Staufen (STAU)1-mediated mRNA decay (SMD) is a posttranscriptional regulatory mechanism in mammals that degrades mRNAs harboring a STAU1-binding site (SBS) in their 3'-untranslated regions (3' UTRs). We show that SMD involves not only STAU1 but also its paralog STAU2. STAU2, like STAU1, is a double-stranded RNA-binding protein that interacts directly with the ATP-dependent RNA helicase up-frameshift 1 (UPF1) to reduce the half-life of SMD targets that form an SBS by either intramolecular or intermolecular base-pairing. Compared with STAU1, STAU2 binds ∼10-fold more UPF1 and ∼two- to fivefold more of those SBS-containing mRNAs that were tested, and it comparably promotes UPF1 helicase activity, which is critical for SMD. STAU1- or STAU2-mediated augmentation of UPF1 helicase activity is not accompanied by enhanced ATP hydrolysis but does depend on ATP binding and a basal level of UPF1 ATPase activity. Studies of STAU2 demonstrate it changes the conformation of RNA-bound UPF1. These findings, and evidence for STAU1-STAU1, STAU2-STAU2, and STAU1-STAU2 formation in vitro and in cells, are consistent with results from tethering assays: the decrease in mRNA abundance brought about by tethering siRNA-resistant STAU2 or STAU1 to an mRNA 3' UTR is inhibited by downregulating the abundance of cellular STAU2, STAU1, or UPF1. It follows that the efficiency of SMD in different cell types reflects the cumulative abundance of STAU1 and STAU2. We propose that STAU paralogs contribute to SMD by "greasing the wheels" of RNA-bound UPF1 so as to enhance its unwinding capacity per molecule of ATP hydrolyzed.
"Whereas all three UPF members are required for NMD, UPF2 and UPF3x are also dispensable for SMD and replication-dependent histone mRNA decay (Kaygun and Marzluff, 2005; Kim et al., 2005). Nevertheless, Staufen 1 and 2 are sensors for recognizing dsRNA sequences (Park et al., 2013), but do not have RNase activity. "
"All these functions were mapped to regions located outside the N-terminus of Stau1. Nevertheless, although Stau1 dimerization was shown to mainly involve dsRBD3 and dsRBD5 (55,56), a weak contribution of dsRBD2 was also reported (55). In addition, the N-terminus of Stau1 was shown to promote Pr55Gag–Pr55Gag interaction in the course of HIV-1 assembly (41). "
[Show abstract][Hide abstract] ABSTRACT: Staufen1 (Stau1) is a ribonucleic acid (RNA)-binding protein involved in the post-transcriptional regulation of gene expression.
Recent studies indicate that Stau1-bound messenger RNAs (mRNAs) mainly code for proteins involved in transcription and cell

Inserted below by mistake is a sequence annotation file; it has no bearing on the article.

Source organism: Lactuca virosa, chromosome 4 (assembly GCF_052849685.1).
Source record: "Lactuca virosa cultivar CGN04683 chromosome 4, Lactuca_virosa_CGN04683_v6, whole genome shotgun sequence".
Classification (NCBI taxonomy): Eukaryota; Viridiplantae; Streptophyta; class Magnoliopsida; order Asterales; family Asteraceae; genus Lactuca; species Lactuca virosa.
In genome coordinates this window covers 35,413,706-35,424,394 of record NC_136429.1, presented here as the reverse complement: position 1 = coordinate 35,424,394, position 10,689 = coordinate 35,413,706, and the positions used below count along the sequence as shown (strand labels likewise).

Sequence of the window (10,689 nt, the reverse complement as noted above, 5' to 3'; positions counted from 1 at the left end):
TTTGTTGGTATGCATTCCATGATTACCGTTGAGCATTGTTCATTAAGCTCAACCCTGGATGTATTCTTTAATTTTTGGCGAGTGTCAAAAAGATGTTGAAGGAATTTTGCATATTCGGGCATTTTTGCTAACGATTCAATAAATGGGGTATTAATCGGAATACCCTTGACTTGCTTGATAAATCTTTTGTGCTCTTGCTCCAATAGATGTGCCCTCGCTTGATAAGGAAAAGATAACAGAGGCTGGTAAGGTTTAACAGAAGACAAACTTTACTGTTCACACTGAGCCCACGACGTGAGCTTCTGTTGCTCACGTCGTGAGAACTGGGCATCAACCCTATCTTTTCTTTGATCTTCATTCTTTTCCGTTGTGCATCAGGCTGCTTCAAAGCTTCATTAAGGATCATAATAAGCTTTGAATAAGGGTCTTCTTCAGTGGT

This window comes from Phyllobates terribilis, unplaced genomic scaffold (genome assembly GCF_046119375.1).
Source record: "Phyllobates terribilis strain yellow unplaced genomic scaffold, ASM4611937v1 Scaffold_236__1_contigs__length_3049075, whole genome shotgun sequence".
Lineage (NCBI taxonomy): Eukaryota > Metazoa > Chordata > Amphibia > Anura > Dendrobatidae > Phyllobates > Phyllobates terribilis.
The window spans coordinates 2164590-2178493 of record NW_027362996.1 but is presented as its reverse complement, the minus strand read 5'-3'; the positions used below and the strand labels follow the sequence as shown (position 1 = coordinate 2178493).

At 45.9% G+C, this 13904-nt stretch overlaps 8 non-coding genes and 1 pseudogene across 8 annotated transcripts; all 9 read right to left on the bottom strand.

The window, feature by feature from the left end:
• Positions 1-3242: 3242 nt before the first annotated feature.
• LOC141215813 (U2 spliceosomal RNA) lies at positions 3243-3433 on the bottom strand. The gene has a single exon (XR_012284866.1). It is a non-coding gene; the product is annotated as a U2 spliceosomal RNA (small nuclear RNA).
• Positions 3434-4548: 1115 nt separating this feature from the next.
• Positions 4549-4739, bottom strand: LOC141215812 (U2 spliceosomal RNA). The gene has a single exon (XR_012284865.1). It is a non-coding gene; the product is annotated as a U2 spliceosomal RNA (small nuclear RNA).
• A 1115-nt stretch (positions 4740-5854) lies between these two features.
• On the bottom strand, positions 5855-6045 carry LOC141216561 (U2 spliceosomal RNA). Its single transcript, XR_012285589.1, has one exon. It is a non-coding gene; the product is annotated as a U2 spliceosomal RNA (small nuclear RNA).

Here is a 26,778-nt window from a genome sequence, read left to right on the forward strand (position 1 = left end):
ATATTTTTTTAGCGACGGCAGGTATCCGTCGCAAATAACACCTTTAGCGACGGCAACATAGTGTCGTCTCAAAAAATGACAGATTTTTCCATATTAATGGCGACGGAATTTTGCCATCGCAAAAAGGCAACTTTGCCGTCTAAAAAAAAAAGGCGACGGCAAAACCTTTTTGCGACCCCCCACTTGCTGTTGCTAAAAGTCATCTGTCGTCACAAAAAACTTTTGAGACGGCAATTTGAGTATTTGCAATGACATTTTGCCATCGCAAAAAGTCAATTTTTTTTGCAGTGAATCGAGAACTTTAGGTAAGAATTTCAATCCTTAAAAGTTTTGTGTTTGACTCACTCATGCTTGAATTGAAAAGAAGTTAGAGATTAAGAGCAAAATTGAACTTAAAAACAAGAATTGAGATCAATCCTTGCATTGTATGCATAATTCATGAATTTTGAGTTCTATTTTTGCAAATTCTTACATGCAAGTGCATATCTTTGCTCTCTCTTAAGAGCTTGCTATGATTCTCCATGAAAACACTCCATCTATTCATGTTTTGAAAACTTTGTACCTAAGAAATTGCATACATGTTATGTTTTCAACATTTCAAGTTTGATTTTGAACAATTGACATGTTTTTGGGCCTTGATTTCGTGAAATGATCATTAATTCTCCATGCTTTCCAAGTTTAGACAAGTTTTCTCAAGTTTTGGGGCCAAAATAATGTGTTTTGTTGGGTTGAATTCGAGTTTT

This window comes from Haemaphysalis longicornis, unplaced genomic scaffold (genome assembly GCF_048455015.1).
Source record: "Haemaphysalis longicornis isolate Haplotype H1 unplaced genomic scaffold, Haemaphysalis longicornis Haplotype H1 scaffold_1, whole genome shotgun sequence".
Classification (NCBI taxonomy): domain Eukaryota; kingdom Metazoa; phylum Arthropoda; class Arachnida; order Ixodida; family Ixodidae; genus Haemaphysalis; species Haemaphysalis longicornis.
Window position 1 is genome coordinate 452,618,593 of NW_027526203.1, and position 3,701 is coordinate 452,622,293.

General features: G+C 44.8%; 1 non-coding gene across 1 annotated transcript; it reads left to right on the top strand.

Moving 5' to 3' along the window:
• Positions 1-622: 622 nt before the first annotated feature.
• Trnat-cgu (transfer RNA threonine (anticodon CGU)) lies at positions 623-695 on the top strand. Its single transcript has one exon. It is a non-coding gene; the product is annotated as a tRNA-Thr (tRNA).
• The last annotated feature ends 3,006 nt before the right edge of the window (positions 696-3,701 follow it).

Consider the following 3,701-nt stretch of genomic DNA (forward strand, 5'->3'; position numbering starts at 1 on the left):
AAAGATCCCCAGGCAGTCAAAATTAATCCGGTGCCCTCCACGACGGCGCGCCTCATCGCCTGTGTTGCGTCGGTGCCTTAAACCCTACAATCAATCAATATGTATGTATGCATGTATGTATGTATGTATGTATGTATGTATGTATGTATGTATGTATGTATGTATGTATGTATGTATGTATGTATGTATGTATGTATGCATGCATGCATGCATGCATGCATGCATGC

cycle control. Consistently, we report here that Stau1 abundance fluctuates through the cell cycle in HCT116 and U2OS cells:
it is high from the S phase to the onset of mitosis and rapidly decreases as cells transit through mitosis. Stau1 down-regulation
is mediated by the ubiquitin-proteasome system and the E3 ubiquitin ligase anaphase promoting complex/cyclosome (APC/C). Stau1
interacts with the APC/C co-activators Cdh1 and Cdc20 via its first 88 N-terminal amino acids. The importance of controlling
Stau155 levels is underscored by the observation that its overexpression affects mitosis entry and impairs proliferation of transformed
cells. Microarray analyses identified 275 Stau155-bound mRNAs in prometaphase cells, an early mitotic step that just precedes Stau1 degradation. Interestingly, several of
these mRNAs are more abundant in Stau155-containing complexes in cells arrested in prometaphase than in asynchronous cells. Our results point out for the first time
to the possibility that Stau1 participates in a mechanism of post-transcriptional regulation of gene expression that is linked
to cell cycle progression in cancer cells.
Nucleic Acids Research 06/2014; 42(12). DOI:10.1093/nar/gku506 · 9.11 Impact Factor
"SMD is a representative post-transcriptional regulation mechanism sharing many similarities with nonsense-mediated mRNA decay (NMD), including a common factor, upframeshift factor 1 (UPF1) [(22) for review]. Briefly, STAU and UPF1 bind to the SBS, at which UPF1 helicase activity but not ATPase activity is necessary (23). Mammalian STAU has two paralogs, STAU1 and STAU2, both of which bind UPF1 with different binding activities and form homodimers and heterodimers with each other before ultimately mediating SMD (23). "
[Show abstract][Hide abstract] ABSTRACT: Requiem (REQ/DPF2) was originally identified as an apoptosis-inducing protein in mouse myeloid cells and belongs to the novel
Krüppel-type zinc finger d4-protein family of proteins, which includes neuro-d4 (DPF1) and cer-d4 (DPF3). Interestingly, when
a portion of the REQ messenger ribonucleic acid (mRNA) 3′ untranslated region (3′UTR), referred to as G8, was overexpressed
in K562 cells, β-globin expression was induced, suggesting that the 3′UTR of REQ mRNA plays a physiological role. Here, we
present evidence that the REQ mRNA 3′UTR, along with its trans-acting factor, Staufen1 (STAU1), is able to reduce the level of REQ mRNA via STAU1-mediated mRNA decay (SMD). By screening
a complementary deoxyribonucleic acid (cDNA) expression library with an RNA–ligand binding assay, we identified STAU1 as an
interactor of the REQ mRNA 3′UTR. Specifically, we provide evidence that STAU1 binds to putative 30-nucleotide stem–loop-structured
RNA sequences within the G8 region, which we term the protein binding site core; this binding triggers the degradation of
REQ mRNA and thus regulates translation. Furthermore, we demonstrate that siRNA-mediated silencing of either STAU1 or UPF1
increases the abundance of cellular REQ mRNA and, consequently, the REQ protein, indicating that REQ mRNA is a target of SMD.
Nucleic Acids Research 05/2014; 42(11). DOI:10.1093/nar/gku388 · 9.11 Impact Factor
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